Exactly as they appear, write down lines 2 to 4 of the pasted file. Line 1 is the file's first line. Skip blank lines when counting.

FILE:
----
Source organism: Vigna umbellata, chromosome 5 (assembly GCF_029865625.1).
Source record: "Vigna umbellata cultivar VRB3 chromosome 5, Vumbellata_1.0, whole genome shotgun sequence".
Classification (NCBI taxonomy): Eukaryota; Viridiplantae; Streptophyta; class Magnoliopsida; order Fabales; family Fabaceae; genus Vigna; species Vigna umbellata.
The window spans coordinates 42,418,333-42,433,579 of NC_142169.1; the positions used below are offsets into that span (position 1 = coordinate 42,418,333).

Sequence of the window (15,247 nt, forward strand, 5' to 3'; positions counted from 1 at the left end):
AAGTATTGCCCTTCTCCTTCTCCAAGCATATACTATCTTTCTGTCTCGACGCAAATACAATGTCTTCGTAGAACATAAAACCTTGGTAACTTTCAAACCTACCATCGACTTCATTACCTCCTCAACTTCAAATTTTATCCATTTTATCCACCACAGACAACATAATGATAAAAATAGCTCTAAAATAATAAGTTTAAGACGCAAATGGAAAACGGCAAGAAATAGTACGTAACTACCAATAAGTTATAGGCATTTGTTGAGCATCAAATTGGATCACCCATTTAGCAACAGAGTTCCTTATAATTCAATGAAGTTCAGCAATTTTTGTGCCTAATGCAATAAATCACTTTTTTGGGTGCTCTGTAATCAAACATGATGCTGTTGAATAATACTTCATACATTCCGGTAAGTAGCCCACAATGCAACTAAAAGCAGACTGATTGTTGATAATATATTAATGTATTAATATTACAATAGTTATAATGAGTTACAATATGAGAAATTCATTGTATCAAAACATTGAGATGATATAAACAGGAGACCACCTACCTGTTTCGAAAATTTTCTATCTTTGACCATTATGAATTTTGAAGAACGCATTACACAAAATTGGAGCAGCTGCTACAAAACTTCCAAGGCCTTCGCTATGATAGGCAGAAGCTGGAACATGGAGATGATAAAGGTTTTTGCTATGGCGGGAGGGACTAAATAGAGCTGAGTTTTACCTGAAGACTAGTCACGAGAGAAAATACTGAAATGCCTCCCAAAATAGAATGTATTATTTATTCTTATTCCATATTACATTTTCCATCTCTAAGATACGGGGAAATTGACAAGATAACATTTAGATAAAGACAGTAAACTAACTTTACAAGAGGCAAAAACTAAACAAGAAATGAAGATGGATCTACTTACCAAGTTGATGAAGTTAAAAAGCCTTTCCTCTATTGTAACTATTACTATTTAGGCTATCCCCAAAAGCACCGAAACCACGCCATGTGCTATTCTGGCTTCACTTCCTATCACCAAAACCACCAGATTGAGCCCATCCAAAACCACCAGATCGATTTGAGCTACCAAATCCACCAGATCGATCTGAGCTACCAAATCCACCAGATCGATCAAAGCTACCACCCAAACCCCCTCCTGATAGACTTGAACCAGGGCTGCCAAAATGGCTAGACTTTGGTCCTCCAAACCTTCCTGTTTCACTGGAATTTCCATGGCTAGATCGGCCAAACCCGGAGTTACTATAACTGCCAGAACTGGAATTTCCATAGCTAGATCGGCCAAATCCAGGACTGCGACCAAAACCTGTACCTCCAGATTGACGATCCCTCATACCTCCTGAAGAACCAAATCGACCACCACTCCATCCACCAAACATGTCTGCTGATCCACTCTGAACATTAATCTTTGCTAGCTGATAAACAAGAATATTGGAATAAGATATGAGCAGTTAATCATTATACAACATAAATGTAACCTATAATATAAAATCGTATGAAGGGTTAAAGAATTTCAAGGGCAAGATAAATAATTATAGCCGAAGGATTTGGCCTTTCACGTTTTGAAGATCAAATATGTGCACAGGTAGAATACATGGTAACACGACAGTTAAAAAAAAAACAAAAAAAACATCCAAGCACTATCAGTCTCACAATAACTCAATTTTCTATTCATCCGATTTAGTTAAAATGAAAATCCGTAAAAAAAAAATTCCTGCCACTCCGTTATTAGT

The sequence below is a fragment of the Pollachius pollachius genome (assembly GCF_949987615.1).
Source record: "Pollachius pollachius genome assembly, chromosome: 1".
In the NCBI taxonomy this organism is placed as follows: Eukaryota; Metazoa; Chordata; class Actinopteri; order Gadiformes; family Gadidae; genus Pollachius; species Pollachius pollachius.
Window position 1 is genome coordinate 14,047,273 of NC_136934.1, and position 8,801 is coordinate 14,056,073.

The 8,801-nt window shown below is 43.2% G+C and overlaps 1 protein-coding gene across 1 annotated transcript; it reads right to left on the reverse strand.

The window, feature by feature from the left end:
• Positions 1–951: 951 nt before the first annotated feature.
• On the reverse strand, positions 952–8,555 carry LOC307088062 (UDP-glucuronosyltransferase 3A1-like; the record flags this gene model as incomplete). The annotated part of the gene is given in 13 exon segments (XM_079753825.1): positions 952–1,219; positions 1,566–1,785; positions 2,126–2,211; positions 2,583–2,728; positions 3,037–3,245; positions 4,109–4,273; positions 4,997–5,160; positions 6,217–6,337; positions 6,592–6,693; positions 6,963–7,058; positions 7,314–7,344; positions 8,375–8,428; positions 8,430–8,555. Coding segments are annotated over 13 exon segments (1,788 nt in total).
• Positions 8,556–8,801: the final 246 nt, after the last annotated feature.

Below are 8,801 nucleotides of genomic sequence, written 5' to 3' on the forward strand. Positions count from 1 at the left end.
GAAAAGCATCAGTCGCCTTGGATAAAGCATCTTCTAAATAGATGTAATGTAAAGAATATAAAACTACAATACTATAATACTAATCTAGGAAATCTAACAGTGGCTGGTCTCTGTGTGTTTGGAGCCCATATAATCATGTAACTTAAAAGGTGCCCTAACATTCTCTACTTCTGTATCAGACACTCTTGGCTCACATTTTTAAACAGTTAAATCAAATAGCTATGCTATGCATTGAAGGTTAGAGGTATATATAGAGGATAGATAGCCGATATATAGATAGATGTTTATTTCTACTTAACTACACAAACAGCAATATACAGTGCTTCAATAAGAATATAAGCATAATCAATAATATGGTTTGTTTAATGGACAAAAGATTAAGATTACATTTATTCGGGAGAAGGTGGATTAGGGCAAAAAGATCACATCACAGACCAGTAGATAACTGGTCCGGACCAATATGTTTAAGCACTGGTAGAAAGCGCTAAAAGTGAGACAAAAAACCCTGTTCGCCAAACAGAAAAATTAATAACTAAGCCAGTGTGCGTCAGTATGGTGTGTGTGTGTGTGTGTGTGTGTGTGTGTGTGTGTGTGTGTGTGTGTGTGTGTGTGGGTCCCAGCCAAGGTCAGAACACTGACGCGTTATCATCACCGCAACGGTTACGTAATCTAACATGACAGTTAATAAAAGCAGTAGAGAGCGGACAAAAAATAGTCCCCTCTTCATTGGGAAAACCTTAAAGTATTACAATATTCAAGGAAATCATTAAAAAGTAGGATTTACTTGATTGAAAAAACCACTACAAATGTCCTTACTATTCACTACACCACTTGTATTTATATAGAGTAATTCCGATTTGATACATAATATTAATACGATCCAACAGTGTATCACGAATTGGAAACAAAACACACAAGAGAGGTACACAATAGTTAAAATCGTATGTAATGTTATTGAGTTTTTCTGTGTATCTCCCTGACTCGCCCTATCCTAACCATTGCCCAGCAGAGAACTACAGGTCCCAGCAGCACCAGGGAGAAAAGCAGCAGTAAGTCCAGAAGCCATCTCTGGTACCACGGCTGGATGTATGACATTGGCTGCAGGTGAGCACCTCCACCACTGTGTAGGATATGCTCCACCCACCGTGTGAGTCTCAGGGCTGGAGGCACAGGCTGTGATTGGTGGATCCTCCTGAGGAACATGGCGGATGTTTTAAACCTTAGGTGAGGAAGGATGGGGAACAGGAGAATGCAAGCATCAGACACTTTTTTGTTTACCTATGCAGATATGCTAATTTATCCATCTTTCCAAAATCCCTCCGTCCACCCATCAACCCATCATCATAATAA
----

Source record: "Vigna umbellata cultivar VRB3 chromosome 5, Vumbellata_1.0, whole genome shotgun sequence".
Classification (NCBI taxonomy): Eukaryota; Viridiplantae; Streptophyta; class Magnoliopsida; order Fabales; family Fabaceae; genus Vigna; species Vigna umbellata.
The window spans coordinates 42,418,333-42,433,579 of NC_142169.1; the positions used below are offsets into that span (position 1 = coordinate 42,418,333).